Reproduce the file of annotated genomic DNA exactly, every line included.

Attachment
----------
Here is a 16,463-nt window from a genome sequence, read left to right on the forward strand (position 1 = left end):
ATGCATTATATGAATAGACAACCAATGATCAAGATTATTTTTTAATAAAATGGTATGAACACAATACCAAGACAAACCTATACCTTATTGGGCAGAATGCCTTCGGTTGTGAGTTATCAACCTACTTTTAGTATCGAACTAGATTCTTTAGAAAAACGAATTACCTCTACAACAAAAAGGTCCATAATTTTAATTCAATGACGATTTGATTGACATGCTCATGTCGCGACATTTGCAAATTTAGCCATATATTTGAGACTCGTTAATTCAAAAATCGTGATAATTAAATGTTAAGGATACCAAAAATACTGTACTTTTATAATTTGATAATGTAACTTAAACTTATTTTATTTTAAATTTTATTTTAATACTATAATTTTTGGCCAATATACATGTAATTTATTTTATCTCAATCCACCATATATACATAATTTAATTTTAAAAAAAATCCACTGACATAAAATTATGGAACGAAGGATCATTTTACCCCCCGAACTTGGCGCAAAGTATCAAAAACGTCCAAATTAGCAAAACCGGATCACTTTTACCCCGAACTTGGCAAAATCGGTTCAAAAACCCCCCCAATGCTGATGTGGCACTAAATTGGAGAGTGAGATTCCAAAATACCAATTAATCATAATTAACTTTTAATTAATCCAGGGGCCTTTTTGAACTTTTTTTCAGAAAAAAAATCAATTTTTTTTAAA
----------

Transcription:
Here is a 16,463-nt window from a genome sequence, read left to right on the forward strand (position 1 = left end):
ATGCATTATATGAATAGACAACCAATGATCAAGATTATTTTTTAATAAAATGGTATGAACACAATACCAAGACAAACCTATACCTTATTGGGCAGAATGCCTTCGGTTGTGAGTTATCAACCTACTTTTAGTATCGAACTAGATTCTTTAGAAAAACGAATTACCTCTACAACAAAAAGGTCCATAATTTTAATTCAATGACGATTTGATTGACATGCTCATGTCGCGACATTTGCAAATTTAGCCATATATTTGAGACTCGTTAATTCAAAAATCGTGATAATTAAATGTTAAGGATACCAAAAATACTGTACTTTTATAATTTGATAATGTAACTTAAACTTATTTTATTTTAAATTTTATTTTAATACTATAATTTTTGGCCAATATACATGTAATTTATTTTATCTCAATCCACCATATATACATAATTTAATTTTAAAAAAAATCCACTGACATAAAATTATGGAACGAAGGATCATTTTACCCCCCGAACTTGGCGCAAAGTATCAAAAACGTCCAAATTAGCAAAACCGGATCACTTTTACCCCGAACTTGGCAAAATCGGTTCAAAAACCCCCCCAATGCTGATGTGGCACTAAATTGGAGAGTGAGATTCCAAAATACCAATTAATCATAATTAACTTTTAATTAATCCAGGGGCCTTTTTGAACTTTTTTTCAGAAAAAAAATCAATTTTTTTTAAA